As a positive development, I would like to mention the creation of a safe house for abused and exploited domestic migrant workers, which is operated by two non-governmental organisations on the basis of an agreement with General Security. In view of the magnitude of the problem the Government needs to assure that more such safe houses are created. With regard to the protection of foreign trafficked persons, I would like to call upon the consulates of sending countries to follow the positive example of countries such as the Philippines and Sri Lanka and protect the human rights of their nationals through comprehensive protection programmes.
Regarding immigration policy, there seems to be a need for Parliament to reassert its authority as the primary legislative organ in a democratic society and to strengthen its oversight role. Many key norms governing the status of domestic migrant workers appear to be no more than administrative instructions issued by a Director-General of General Security. Some of these norms are deeply problematic from a human rights perspective. A domestic migrant worker is, for example, prohibited from getting married during her stay in Lebanon.
Similar administrative instructions of General Security regulate the rights and obligations of a group of women, who come mainly from Eastern Europe. Entering with so-called “artist”-visas, they actually end up prostituting themselves in the commercial sex industry. I am concerned that some of these “artists” are deceived prior to their departure for Lebanon about the type or conditions of the activity they eventually have to engage in. Reports also suggest that a number of women find themselves in situations of debt bondage once they arrive in Lebanon. The vulnerability is exacerbated by the fact that the Lebanese Penal Code criminalizes prostitution. A woman engaging in acts of prostitution may be subject to prosecution, detention and deportation. At the same time, the persons who operate the “super night clubs,” to which the women are brought to find their clients, are operating legally according to the administrative rules set by General Security. This double standard increases the vulnerability of women who were forced into prostitution since they face the risk of criminal proceedings, while their traffickers can cloak themselves into a suit of legality.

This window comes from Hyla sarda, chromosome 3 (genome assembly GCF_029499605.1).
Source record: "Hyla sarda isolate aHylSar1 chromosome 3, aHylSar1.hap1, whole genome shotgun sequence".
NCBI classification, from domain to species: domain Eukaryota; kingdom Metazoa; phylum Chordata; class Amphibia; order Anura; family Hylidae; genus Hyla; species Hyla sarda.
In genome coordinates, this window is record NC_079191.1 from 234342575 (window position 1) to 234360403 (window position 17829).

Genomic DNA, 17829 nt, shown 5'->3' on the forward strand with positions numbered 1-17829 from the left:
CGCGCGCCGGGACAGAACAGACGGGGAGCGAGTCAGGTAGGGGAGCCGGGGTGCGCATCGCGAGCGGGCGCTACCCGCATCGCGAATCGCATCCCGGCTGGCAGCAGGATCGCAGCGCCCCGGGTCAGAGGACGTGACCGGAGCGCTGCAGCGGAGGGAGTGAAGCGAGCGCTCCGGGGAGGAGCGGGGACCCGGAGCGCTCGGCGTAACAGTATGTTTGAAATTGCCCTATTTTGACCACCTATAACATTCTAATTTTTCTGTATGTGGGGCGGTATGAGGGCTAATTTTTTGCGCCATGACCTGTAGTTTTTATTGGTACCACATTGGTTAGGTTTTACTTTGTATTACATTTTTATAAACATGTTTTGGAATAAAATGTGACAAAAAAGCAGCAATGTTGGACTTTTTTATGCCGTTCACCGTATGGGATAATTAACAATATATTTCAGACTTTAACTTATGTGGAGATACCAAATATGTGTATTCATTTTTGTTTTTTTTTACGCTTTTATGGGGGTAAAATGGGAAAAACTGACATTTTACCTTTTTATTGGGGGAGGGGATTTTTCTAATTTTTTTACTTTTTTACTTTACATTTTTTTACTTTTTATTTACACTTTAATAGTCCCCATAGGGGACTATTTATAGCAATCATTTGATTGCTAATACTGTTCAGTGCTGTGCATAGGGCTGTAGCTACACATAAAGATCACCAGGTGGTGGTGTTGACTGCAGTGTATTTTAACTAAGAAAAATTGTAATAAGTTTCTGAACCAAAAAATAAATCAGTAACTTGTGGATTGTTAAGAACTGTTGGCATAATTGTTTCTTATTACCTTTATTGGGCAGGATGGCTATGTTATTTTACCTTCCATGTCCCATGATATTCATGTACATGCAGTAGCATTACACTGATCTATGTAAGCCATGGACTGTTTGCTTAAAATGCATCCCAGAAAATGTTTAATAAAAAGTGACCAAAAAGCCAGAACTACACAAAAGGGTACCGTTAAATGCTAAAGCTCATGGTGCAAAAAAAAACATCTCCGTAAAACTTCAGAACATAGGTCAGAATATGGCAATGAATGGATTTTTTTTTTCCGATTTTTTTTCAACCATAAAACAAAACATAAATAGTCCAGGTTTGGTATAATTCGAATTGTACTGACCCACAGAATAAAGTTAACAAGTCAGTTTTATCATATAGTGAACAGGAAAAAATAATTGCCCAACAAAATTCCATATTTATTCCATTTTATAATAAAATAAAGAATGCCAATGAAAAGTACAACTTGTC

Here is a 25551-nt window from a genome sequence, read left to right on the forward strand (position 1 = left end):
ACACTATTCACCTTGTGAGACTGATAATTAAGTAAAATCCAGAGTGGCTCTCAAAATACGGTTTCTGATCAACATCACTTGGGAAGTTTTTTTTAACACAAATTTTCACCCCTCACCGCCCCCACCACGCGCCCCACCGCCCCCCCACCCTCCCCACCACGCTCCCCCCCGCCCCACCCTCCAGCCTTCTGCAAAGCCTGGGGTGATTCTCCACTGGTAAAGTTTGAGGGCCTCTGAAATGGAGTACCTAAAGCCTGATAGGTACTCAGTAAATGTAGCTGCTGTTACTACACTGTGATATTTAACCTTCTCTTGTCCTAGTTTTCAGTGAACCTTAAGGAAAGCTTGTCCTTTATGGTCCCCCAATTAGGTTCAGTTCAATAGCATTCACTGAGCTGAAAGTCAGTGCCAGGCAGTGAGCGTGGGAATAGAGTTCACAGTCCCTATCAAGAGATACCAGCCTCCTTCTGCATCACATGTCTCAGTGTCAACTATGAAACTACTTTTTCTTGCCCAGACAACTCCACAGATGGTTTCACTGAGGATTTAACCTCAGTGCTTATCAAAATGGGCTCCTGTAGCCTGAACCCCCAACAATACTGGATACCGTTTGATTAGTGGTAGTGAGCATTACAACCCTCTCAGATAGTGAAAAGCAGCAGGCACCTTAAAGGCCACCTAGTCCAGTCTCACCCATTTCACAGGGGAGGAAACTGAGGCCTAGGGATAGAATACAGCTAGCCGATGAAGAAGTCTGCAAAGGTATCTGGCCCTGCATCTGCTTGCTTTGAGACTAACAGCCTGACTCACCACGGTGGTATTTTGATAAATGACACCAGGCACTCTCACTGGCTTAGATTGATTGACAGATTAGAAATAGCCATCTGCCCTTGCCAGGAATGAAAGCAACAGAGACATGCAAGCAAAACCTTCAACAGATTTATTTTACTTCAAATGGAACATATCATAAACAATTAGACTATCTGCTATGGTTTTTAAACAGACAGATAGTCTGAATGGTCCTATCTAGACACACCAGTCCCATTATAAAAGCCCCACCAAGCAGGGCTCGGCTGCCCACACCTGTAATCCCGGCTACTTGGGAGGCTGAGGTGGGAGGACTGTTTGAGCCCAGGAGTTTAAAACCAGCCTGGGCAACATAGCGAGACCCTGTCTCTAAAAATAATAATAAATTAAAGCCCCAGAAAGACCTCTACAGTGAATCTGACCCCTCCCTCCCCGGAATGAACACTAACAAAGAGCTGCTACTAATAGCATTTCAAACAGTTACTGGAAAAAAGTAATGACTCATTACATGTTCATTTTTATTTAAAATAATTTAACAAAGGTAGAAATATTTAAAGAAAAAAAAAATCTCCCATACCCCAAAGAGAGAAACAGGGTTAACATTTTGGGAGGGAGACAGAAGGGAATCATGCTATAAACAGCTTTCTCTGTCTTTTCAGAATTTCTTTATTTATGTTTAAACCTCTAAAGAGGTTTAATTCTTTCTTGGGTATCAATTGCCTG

Finally, I would like to express specific concern about various forms of child trafficking that exist in Lebanon. These include situations in which young children, particularly street children, are exploited as child beggars by organized gangs. I have also come to know of cases, in which girls where forced to prostitute themselves by their own parents. Some sources have also suggested that organized criminal groups are involved in the trafficking and sexual exploitation of children.
I have also found cases, in which underage girls were forced into early marriages in exchange for payments to the girl’s family. Apparently these practices not only endure in some rural areas of Lebanon. Foreign underage girls of Lebanese descent are sometimes also trafficked to Lebanon with the intent of forcing them to marry local men.
Sigma Huda is a lawyer and human rights defender in Bangladesh. She has been serving as the Special Rapporteur on trafficking in persons since October 2004. In this capacity, she has visited Bosnia and Herzegovina in February 2005. In 2006, she plans to visit other countries in the Arab region as well as Japan.